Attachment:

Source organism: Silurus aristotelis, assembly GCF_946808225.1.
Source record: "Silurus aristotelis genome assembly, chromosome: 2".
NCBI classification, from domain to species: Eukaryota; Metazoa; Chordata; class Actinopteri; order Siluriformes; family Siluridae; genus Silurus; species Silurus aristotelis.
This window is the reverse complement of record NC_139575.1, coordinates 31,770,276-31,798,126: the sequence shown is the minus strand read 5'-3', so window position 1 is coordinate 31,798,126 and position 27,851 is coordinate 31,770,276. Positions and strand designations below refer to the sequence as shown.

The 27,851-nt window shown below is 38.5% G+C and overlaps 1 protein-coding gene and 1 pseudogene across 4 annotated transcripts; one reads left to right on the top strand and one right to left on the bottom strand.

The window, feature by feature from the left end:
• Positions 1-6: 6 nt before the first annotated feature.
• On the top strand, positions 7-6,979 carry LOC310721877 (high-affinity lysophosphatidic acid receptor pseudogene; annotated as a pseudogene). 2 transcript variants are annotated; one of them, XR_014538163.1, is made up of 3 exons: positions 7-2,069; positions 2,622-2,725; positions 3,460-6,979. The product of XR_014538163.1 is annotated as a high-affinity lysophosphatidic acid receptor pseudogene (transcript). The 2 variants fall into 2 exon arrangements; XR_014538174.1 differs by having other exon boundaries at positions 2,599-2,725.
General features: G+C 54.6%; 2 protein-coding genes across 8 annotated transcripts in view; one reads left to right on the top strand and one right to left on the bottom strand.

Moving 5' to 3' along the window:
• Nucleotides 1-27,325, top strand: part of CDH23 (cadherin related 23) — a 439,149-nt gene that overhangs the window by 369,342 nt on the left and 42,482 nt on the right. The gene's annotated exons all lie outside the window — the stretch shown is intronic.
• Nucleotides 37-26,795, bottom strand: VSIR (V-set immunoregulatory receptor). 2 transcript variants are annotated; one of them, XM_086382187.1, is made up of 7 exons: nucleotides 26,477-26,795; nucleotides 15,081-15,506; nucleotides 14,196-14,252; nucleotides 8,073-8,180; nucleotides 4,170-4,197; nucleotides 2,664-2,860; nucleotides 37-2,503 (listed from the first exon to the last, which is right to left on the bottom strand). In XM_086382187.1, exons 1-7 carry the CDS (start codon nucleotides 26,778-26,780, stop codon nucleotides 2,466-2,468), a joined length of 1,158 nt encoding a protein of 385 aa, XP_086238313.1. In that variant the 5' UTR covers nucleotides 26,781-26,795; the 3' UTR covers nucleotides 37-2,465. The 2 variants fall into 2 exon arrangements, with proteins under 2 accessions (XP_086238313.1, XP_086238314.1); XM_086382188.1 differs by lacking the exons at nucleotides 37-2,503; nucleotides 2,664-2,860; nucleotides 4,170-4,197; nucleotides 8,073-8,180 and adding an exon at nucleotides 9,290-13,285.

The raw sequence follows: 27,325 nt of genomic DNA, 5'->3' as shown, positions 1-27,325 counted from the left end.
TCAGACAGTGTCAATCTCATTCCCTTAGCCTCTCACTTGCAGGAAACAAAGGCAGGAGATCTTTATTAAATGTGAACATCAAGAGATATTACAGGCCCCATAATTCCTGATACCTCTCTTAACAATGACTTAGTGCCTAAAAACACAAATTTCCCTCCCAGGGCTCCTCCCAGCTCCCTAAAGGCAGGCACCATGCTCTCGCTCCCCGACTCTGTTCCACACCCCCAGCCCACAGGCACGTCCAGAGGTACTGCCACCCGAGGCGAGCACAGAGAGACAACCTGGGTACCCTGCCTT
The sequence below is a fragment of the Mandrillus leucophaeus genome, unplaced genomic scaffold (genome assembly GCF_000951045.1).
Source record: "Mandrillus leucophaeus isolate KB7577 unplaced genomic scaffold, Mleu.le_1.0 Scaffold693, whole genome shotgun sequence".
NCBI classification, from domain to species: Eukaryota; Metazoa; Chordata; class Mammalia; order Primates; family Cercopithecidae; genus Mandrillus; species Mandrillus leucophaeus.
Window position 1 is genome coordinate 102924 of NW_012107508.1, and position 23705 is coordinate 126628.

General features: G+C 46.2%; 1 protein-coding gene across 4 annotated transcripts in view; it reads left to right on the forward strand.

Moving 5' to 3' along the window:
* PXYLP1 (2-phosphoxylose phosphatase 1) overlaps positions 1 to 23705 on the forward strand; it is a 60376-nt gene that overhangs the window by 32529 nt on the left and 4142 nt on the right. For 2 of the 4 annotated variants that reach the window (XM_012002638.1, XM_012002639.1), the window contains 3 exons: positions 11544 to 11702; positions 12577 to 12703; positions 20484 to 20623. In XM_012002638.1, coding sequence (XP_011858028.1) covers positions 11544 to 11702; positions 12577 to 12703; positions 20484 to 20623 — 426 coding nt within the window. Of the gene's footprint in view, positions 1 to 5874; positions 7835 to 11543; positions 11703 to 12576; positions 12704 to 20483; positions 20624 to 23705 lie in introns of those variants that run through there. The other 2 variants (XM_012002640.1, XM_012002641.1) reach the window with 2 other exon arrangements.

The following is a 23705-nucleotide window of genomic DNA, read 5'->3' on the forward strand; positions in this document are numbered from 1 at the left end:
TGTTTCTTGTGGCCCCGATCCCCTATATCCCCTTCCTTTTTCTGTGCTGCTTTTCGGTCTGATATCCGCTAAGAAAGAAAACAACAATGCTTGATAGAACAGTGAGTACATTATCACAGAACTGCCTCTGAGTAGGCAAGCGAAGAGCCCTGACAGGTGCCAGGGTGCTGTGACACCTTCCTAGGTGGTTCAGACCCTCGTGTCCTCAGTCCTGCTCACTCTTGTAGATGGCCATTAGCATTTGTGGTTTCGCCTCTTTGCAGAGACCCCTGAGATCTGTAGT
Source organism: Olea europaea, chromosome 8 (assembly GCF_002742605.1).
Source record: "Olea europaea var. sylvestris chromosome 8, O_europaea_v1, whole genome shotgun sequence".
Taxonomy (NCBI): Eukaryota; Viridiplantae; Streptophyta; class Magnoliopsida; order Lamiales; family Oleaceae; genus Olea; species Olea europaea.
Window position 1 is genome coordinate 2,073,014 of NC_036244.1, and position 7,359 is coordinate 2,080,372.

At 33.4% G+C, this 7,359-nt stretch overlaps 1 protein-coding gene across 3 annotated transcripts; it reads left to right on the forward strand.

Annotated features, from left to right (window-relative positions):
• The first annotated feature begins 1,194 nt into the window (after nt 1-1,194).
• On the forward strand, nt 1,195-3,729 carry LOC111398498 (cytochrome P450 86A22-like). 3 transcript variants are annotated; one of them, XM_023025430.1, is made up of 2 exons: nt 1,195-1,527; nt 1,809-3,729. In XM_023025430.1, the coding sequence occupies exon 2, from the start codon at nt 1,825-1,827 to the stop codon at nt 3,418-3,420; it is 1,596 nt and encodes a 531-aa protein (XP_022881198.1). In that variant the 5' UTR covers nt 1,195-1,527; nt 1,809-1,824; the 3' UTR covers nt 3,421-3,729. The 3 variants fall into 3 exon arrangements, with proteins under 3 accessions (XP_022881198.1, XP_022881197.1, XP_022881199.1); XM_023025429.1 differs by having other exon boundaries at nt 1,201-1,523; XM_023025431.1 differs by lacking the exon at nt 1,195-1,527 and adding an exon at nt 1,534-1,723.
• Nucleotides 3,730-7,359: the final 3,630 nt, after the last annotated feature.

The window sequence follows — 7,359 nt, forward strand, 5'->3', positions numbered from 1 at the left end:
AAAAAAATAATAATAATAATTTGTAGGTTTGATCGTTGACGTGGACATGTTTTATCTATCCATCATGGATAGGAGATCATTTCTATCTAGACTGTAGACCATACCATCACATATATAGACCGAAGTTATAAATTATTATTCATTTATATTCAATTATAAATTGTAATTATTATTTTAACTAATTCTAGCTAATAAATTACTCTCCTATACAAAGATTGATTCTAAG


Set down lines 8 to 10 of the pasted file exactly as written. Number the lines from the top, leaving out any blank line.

• On the top strand, positions 7-6,979 carry LOC310721877 (high-affinity lysophosphatidic acid receptor pseudogene; annotated as a pseudogene). 2 transcript variants are annotated; one of them, XR_014538163.1, is made up of 3 exons: positions 7-2,069; positions 2,622-2,725; positions 3,460-6,979. The product of XR_014538163.1 is annotated as a high-affinity lysophosphatidic acid receptor pseudogene (transcript). The 2 variants fall into 2 exon arrangements; XR_014538174.1 differs by having other exon boundaries at positions 2,599-2,725.
General features: G+C 54.6%; 2 protein-coding genes across 8 annotated transcripts in view; one reads left to right on the top strand and one right to left on the bottom strand.

Moving 5' to 3' along the window: